Hans-Michael Schnelle, T-Systems and Barmenia CMO Heiko Scholz in conversation.
What does the future hold for the insurance industry? What trends, customer preferences, requirements? For Barmenia CMO Heiko Scholz (right) and Hans-Michael Schnelle from T-Systems, there’s always something to talk about.
We naturally always assume the phrase “tracking” puts people off. What’s your experience with acceptance of this?
That’s a question of value. If customers find it worthwhile to say, “I’m using the fitness tracker and uploading my data,” it literally pays off – in the form of a better premium, for example. Or that we offer assistance: “Listen, with that blood pressure you should go to the doctor.” So we’re with them not just for their annual checkup, we’re also their personal health manager. And if we can also offer customers “Hey, we’re making an appointment. Should we go to your usual doctor?”, then we’re handling scheduling as well. The market will decide the extent to which the customer considers that a fair deal. We’re taking the first steps with our health assistant, Vivy, which we offer our customers.
Looking at the market, you’ve played it safe when it comes to minimizing risks on new products and have gone after the Telekom crowd with situational insurance. How did you think of it, what were the initial results and where will it lead?
It will lead to innovation and services coming from customers to a much greater extent, and no longer “The customer is always right, I’ll just tell him what he wants.” We’ve done that for many years, but it’s no longer possible. Simple individual discovery is at an end. What I want to know directly from customers is what they expect, what they’re getting elsewhere, even in other industries. If I personally have an experience with Amazon or Apple, I also want to feel that with my power company and my insurance provider. In this sense, for example, the current restructuring of our customer portal is of major strategic importance to us. When asking “So, what do we do first?”, at its core, it’s about identifying the 15 most important processes. And this is where we said, “It doesn’t matter what we want to do first, the priority is what the customers expect.” What would be smarter than to call on the “wisdom of the crowd ” for that kind of information?
Virtual and augmented reality, avatars and voice recognition, adaptive software – what will the next great trigger for Barmenia be in regard to its digital customer relations, and in what form?
​​​​​​​Everything’s on our radar. What we’re currently working on, for example, is voice control. With Alexa, Siri, OK Google, we see the quality of these offerings has improved tremendously in the last two years, but we don’t believe it’s a sales channel. Someone sitting in their living room and asking Alexa to sign an insurance policy is still pretty much a pipe dream. In three years, though, perhaps I’ll sing a different tune. It could work with another example: When buying glasses, I ask myself, “What will I actually get from my insurance for new glasses?”. Depending on the rate, the benefits could be different. Different glasses, different frames – that is, if we set up our benefits in a structured way, it would be child’s play for Alexa to find the answer. It checks the database, sees the customer hasn’t received any reimbursement for glasses this year, so then you would get 600 euros to go to an optician and get new glasses.
According to Bitkom Research, every second insurance company is not yet generating that kind of actual customer benefit from digital touchpoints with their customers. Is your industry lagging in this area?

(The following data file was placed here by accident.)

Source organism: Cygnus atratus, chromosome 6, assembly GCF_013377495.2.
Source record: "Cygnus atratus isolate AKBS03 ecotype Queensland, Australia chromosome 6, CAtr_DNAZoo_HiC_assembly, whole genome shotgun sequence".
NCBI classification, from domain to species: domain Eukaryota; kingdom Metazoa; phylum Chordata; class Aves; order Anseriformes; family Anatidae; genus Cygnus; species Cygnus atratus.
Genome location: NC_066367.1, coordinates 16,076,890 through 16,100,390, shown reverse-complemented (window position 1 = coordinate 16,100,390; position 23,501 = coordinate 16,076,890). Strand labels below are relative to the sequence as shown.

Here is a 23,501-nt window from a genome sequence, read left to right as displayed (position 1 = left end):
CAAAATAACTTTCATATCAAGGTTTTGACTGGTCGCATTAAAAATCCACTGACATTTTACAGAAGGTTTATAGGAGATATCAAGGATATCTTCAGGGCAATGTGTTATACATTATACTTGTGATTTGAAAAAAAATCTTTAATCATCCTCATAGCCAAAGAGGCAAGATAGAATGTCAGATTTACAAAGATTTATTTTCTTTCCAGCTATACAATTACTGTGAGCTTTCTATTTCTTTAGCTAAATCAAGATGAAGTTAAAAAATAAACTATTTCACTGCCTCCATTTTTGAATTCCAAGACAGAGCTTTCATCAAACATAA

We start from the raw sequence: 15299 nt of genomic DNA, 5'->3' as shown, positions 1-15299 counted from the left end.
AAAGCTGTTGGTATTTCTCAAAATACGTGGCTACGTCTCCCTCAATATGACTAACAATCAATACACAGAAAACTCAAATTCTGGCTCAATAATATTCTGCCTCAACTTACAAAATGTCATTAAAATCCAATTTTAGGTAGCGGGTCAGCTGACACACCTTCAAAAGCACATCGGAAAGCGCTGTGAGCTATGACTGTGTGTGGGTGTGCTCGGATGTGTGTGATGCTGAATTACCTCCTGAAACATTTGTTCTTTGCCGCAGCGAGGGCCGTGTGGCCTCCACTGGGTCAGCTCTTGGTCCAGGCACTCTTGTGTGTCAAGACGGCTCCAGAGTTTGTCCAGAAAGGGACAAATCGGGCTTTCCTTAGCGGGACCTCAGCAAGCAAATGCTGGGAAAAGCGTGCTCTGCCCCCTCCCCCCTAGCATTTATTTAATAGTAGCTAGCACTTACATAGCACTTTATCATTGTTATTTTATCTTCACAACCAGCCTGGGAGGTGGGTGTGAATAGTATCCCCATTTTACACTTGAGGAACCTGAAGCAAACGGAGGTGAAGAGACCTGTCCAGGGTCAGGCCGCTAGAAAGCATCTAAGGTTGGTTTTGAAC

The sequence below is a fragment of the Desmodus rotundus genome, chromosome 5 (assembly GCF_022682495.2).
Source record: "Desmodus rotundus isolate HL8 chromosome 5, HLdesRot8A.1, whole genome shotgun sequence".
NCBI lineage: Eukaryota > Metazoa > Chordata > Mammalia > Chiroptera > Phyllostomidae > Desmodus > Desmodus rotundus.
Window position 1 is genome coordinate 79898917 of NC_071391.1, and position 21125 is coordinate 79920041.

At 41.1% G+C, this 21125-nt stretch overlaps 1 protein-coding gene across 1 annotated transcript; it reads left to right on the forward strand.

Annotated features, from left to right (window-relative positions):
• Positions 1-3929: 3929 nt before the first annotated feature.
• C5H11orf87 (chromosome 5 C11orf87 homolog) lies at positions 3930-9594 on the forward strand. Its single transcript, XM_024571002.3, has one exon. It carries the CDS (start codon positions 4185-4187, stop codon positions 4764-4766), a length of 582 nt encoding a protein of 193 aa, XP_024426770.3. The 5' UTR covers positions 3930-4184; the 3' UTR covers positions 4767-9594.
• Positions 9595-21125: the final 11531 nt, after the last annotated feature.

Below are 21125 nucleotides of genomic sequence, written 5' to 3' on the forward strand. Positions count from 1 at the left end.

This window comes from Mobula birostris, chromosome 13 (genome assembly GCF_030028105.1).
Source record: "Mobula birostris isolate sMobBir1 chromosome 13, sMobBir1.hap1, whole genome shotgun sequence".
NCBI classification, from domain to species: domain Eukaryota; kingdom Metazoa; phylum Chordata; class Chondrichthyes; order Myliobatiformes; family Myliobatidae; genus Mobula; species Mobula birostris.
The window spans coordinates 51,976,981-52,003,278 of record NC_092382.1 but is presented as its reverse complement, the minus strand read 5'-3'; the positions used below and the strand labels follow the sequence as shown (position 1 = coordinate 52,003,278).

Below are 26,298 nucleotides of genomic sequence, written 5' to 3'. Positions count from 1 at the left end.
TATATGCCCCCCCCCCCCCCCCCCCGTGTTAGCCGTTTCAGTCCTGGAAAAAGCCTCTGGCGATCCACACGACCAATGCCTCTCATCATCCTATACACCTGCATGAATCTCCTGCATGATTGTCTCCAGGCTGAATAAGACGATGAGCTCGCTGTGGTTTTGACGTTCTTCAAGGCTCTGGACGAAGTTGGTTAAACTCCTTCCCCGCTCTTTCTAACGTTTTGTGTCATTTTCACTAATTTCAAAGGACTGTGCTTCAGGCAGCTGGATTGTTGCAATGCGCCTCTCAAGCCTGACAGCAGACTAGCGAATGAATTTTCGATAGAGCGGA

Yes and no. No, because we definitely have the data. If we were to use the data we already have, we would be way ahead. If we were to add the data we’ll get in the future, the better it would be if we could use it. This is why the entire insurance industry is currently working on analyzing data in a more targeted fashion – to be better able to assess risk situations – and, in doing so, create risk profiles that are more customer-focused. The same goes for determining probabilities of need. Data analytics – that’s the process of deriving information from data to be able to make customers a more precise offer – is an even more relevant topic. All of that, of course, is under the strict gaze of data protection, which naturally needs to be observed in the interest of faithful customer relations.
“InsurTechs” are considered nimble and potentially attractive cooperation partners for heavyweights, since they can implemen innovations more rapidly in cases of doubt. How do you scout out these “young guns”?
We’re a founding member of “InsurLab Germany” in Cologne, where we work with InsurTechs on a level playing field and develop ideas together. So there’s absolutely no reticence there. Just the opposite: if these “young guns” sometimes naively approach certain topics, they learn quickly from the insurance industry: “Man, there’s some experience that we should rely on.” And, conversely, we also learn some things from them.
What would be an example?
For example, that no customer wants three different portals for three different policies just because they took out three different policies with different partners. These days, our customers can keep Policy A and a different Policy B in the same place they keep their Barmenia policy. With how we used to view ourselves, we wouldn’t have done that even a few years ago. In other words: someone had to come in and show us in the insurance industry that it’s possible to think in this customer-oriented manner. But that characterizes the thought process these start-ups have mastered. They understand the customer. It’s not witchcraft – just the opposite: it can be easily adapted. You just have to see things more often and more consistently from the customer’s perspective.